Prav: Yeah. But before we talk about the practises, bud, what you just said there, I remember speaking to you when you’d just come out of … and you had the conversation with your team, and you’d said to them, “Look, this is what’s going to happen.” And they all turned around to you and said, “Thank you,” right. And it was pre-furlough. You said to me you were going to reduce their wages, right?

Payman: Yeah.

Prav: And a lot of their friends and colleagues had been fired, laid off, whatever, right. And I remember you building up to that conversation. You were saying it’s such an emotional time. And for me, mate, it was the day that Boris Johnson made that statement, okay. I remember Bob, my copywriter, senior copywriter, knocks on my door and he goes, “Prav, there’s just been a statement. They recommend we work from home.” So I called everyone over and I said, “Listen guys, this is what we are going to do. Pack your computers up. Today’s our last day here. And we may not come back for three months, four months, six months, whatever it is, but I guarantee you, whatever happens from this point onwards, you will not need to worry about your salaries.” And for them, it was huge, right. For them, it was enormous. And for me, okay, it’s remortgage my house, take some cash out of the business, and they’re the team who got us where we were today, and they’re the team that’s going to help us grow in the future, right. So I felt I owed it to them.

Prav: In a similar way, Enlighten is a family. Every time I visit your office, it’s a family. It’s not a corporate business. You know what I mean? It’s a fun place to be and everyone feels like they’re at home. And so that’s what happened in the agency. And then look, moving forward to the practise, a week or two later, we’re having these conversations and then doing cashflow forecasts. Who do we furlough? Who do we keep on for normal tasks? And then having that conversation. I was trying to get through my head that people who have been furloughed, sit at home, do nothing, get paid 80%. People who are not being furloughed, getting paid 100% but working their socks off, yeah. I had to get my head around that. [crosstalk 00:05:44]. It’s hard to compete with that, right. But at the same time you’ve got to be grateful and thankful that we have government support. Yeah. I mean we can all sit here and pick holes in it.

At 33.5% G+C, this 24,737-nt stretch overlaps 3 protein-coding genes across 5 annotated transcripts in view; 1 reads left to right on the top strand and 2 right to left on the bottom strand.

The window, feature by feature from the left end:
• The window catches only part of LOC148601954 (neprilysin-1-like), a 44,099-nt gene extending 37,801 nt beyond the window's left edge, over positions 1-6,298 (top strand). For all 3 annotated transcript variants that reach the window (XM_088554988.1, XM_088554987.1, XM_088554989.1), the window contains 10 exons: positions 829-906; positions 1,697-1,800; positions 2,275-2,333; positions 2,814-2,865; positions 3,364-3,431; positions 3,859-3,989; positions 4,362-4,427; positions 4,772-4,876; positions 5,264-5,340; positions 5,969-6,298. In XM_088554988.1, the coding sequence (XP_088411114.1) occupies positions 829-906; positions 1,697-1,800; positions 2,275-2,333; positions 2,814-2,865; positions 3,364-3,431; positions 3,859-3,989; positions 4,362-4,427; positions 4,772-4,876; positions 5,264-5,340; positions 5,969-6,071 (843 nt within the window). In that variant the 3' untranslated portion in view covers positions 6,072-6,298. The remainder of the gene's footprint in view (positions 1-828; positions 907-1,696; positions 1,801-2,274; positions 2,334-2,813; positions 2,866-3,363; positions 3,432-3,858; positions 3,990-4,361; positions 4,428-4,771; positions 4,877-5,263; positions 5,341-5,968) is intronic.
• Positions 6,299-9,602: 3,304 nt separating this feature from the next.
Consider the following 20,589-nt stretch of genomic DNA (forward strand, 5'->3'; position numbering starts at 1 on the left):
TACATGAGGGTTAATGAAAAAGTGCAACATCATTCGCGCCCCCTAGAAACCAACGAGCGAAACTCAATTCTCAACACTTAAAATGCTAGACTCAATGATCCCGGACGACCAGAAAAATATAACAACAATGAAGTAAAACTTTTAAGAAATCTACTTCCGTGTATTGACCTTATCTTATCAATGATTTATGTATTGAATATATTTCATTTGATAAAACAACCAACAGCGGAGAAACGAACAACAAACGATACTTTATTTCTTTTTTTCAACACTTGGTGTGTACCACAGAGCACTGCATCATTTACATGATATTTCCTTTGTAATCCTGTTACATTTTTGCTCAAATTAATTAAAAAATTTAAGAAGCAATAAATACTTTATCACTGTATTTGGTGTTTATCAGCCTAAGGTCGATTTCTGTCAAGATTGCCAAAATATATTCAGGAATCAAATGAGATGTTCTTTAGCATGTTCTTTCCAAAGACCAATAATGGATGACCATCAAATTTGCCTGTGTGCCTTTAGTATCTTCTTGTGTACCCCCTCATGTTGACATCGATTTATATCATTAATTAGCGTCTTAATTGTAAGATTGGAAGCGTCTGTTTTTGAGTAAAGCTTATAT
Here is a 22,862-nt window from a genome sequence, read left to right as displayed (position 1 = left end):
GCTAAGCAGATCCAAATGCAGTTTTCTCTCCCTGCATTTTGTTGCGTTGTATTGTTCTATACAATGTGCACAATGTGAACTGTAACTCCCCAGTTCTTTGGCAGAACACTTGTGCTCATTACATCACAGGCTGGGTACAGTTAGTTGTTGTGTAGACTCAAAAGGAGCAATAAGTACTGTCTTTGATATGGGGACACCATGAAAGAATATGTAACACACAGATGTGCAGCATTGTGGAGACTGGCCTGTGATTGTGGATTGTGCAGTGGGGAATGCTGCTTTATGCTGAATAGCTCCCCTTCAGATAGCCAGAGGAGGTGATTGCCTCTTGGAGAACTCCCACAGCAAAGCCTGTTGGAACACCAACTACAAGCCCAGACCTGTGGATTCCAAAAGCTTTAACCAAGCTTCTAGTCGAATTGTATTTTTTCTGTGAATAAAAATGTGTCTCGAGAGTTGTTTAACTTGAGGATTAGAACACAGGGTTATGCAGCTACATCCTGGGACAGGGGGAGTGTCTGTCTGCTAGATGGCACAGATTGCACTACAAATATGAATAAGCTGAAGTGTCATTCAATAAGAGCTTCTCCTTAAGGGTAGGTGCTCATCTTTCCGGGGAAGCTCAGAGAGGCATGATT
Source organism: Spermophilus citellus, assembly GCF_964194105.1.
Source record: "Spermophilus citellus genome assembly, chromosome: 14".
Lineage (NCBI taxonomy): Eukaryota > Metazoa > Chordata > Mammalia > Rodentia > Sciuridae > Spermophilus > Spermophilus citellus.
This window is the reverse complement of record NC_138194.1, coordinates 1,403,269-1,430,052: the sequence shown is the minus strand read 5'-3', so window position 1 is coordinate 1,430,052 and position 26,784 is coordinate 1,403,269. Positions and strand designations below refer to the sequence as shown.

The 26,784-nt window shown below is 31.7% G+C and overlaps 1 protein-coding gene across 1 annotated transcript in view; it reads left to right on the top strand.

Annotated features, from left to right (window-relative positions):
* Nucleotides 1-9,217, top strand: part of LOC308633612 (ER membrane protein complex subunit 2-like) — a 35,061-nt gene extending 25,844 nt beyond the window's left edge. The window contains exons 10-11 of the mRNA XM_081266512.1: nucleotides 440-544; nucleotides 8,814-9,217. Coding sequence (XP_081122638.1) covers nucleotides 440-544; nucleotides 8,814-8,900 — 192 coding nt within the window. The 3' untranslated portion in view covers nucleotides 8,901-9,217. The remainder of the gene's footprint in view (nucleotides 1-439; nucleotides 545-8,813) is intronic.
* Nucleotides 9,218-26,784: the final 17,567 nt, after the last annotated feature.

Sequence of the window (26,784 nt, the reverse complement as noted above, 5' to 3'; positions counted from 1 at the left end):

Prav: So there was all the shock, the rabbit in the headlights, the massive loss of income, yeah. And then everything settles, three or four days pass, and I say to myself, “This is actually pretty good.” Falling in love with my family again, spending times with my girls. My youngest has a nap at one o’clock. I’ll go to her bedroom at two o’clock and she’s drenched in sweat, yeah. She’s been sleeping. And she wraps her arms around me and falls asleep again on my shoulder. Never experienced that before, ever. And if it wasn’t for COVID, I wouldn’t have done. So there’s so many little micro moments like that that I am grateful for and thankful for. And for me, got myself into a routine. I don’t wake up at 4:00 anymore. Wake up at 6:00. It’s a respectable time, yeah. Get in the gym. I’ve got dedicated time with my family. I’m in the office. We’re busier than ever, and the team are collaborating together.

Prav: At the same time, on the practise side of the business, there’s lots of battles and things that we’re struggling with, and some of them is when we go back, how we will go back, in what capacity we will go back. What about all those patients who’ve paid for half of their treatments and need finishing off with AGP? Yeah. And we’re booking patients in now for say mid May, and now ringing them up and moving them on until June, and we may need to move them on until July. And there’s that whole admin process, and those systems, and process, and protocols, and at the same time we’re still carrying on with marketing, so we’re putting content out there. It’s more education. It’s less offer based. It’s more about connecting video consultations, and just making sure that people out there who want our services tomorrow, I want to develop rapport with them today. I want to make a connection with them today, yeah. I don’t want to sell to them.